“The last thing I do before going to sleep at night is check the trains to see whether they’re running on time and then the first thing I do in the morning, before I reach for a cup of tea, is pick my phone up and check again. And then you can still get to the station and find it’s cancelled or delayed.”
Welcome to the world of Andrew Holstead, and the thousands of others like him who rely on Britain’s creaking railway network.
I joined Mr Holstead on his morning commute into Manchester Piccadilly aboard a TransPennine Express service.
It was the first leg of my journey across the country to find out what it’s like for customers on some of the worst routes for delays and cancellations.
Things got so bad on TransPennine earlier this year that the government took over running their services, not that Mr Holstead and his fellow passengers have noticed much improvement.
This morning’s train is late.
As we stand, squeezed in the train’s corridor because all the seats are taken, Mr Holstead pulls out his phone and shows me a spreadsheet of delays and cancellations.
“It’s getting worse at the moment, the unreliability is creeping up again,” he said.
When we reach Manchester, I say goodbye to Mr Holstead and he heads to his office, a little late, and I chat to other regular train travellers.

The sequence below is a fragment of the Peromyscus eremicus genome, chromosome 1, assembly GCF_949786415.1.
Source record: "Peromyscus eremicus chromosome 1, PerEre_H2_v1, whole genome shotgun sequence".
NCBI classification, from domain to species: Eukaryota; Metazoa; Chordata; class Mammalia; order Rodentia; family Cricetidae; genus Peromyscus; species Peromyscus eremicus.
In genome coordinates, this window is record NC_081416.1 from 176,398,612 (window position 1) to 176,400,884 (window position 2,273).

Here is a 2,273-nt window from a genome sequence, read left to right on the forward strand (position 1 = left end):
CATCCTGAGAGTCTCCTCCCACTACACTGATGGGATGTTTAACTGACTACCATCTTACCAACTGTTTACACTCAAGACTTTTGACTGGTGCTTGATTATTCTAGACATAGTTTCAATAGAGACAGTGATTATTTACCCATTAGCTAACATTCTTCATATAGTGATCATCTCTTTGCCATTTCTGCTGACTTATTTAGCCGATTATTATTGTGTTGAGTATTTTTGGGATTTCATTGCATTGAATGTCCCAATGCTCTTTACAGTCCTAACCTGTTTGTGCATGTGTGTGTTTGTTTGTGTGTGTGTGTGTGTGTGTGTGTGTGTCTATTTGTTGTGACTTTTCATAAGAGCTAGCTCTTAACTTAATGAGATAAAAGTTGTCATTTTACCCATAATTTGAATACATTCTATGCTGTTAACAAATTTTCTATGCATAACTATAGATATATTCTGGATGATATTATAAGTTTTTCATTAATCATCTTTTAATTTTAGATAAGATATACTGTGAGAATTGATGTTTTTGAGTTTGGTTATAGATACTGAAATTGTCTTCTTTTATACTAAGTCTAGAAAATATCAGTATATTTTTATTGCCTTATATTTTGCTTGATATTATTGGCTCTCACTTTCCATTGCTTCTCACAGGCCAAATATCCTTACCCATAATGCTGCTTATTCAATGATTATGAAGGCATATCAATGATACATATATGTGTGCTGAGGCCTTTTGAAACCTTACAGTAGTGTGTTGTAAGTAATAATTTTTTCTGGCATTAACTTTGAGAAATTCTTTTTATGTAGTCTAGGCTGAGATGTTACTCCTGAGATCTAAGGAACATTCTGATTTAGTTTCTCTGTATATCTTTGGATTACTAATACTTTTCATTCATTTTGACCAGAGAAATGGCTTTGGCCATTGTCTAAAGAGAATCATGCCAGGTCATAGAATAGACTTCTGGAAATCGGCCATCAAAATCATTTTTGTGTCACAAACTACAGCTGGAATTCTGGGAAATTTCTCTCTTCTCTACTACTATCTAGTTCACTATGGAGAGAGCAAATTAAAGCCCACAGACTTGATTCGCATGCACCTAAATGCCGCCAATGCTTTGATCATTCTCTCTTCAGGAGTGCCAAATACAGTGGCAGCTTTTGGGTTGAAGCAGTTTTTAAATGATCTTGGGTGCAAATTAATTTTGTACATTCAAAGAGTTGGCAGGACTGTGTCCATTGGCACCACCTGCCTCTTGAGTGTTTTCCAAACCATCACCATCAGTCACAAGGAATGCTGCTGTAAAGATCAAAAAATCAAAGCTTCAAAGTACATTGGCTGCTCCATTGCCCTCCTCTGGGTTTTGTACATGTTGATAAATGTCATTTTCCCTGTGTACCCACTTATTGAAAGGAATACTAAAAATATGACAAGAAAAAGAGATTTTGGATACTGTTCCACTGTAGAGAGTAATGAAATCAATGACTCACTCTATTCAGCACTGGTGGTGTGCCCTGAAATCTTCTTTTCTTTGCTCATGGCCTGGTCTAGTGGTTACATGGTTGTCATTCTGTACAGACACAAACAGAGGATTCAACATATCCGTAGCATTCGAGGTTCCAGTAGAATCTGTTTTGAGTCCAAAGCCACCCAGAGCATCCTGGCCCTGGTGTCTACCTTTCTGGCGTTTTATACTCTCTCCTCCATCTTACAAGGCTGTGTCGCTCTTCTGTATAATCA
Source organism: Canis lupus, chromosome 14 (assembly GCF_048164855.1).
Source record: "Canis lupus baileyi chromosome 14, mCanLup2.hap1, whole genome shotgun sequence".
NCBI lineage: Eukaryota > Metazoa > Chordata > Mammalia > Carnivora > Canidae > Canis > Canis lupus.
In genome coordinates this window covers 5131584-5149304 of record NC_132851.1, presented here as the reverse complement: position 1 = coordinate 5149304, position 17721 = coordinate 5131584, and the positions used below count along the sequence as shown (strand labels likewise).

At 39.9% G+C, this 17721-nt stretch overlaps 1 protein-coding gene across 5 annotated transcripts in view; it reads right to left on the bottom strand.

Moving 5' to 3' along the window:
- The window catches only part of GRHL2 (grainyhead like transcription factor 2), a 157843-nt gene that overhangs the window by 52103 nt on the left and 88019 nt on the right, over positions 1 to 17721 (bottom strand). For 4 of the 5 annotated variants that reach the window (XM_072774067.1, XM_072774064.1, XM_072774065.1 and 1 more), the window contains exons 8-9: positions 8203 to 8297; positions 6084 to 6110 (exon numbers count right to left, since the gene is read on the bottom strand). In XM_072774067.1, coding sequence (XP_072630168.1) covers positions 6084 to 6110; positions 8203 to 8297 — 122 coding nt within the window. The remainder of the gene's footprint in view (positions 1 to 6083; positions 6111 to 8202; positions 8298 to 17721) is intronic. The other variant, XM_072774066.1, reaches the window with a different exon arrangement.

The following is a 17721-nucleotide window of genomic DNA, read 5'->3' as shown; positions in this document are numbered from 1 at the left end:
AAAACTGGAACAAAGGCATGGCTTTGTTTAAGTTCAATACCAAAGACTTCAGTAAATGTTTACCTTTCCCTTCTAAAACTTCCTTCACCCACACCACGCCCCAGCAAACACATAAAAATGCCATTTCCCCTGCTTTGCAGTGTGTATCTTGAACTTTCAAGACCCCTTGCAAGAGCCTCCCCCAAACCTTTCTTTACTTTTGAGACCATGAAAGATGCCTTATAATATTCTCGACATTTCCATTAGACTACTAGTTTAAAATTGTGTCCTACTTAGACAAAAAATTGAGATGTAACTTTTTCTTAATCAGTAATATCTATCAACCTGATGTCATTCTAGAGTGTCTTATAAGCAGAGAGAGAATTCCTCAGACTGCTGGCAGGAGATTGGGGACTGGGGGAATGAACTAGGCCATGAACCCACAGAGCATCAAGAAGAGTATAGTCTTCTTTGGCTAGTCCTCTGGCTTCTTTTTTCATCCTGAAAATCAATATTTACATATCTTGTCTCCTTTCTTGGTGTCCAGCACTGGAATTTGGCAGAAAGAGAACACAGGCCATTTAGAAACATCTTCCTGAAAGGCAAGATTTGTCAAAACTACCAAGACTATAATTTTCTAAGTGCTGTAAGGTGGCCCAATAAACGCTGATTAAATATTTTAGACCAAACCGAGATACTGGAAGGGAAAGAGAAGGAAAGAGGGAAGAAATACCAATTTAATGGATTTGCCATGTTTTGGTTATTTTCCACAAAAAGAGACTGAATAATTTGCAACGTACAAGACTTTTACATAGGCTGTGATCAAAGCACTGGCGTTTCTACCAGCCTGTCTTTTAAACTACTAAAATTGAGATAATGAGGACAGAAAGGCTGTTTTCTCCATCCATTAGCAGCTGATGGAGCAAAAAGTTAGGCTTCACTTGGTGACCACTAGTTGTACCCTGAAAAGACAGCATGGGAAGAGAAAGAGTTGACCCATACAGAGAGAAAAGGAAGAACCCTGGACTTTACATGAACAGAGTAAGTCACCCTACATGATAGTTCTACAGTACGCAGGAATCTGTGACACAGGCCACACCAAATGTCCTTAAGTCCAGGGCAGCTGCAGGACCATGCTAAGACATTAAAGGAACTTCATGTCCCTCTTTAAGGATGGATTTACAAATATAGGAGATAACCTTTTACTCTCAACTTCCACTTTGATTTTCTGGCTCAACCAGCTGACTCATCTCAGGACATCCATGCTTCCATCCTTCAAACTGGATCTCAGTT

Many say things are “fine” – and then go on to list the small, sometimes big, but regular inconveniences with their journeys in the last few weeks. There is a sort of shrug of resignation.
My next journey begins in Manchester, bound for London, on a service equally blighted by delays and cancellations.
Avanti West Coast broke records for unreliability this year, just before being given a new contract by the government.
The prime minister’s scrapping of the northern leg of HS2 put increased scrutiny on existing services between the North and South and whether they are up to the job.
The suspicion among passengers is that improvements promised from the money saved will go south, in the wrong sense of the phrase, just like HS2 did.
My train actually arrives at Euston on time. Many of its passengers don’t though as they were due to be on an earlier service that was cancelled.
And the board at Euston tells me my train back to Manchester has also been cancelled.
My final journey is on a service that performs pretty well for reliability, even if it is the slowest inter-city route in the country.
It takes 48 minutes to cover the 19 miles from Chester to Liverpool, the scenery of the leafy Wirral at least providing a welcome distraction.
Most passengers are quite content with the service although a young mum who moved to live next to a railway station because she doesn’t drive expressed frustration the trains sometimes skip that station up make up list time.
My experience of these journeys across the country is that passengers want to be able to trust and believe in the rail system, they want it to work.
The Rail Delivery Group says it will continue to focus on making rail services reliable and punctual.
A spokesperson for the Department for Transport said: “We continue to work closely with operators to ensure they provide the best possible experience for those using our railways and have been clear that we will hold them to account if they let passengers down.”
Talking to those passengers, it is clear no-one expects train services to be perfect, they just want them to be better.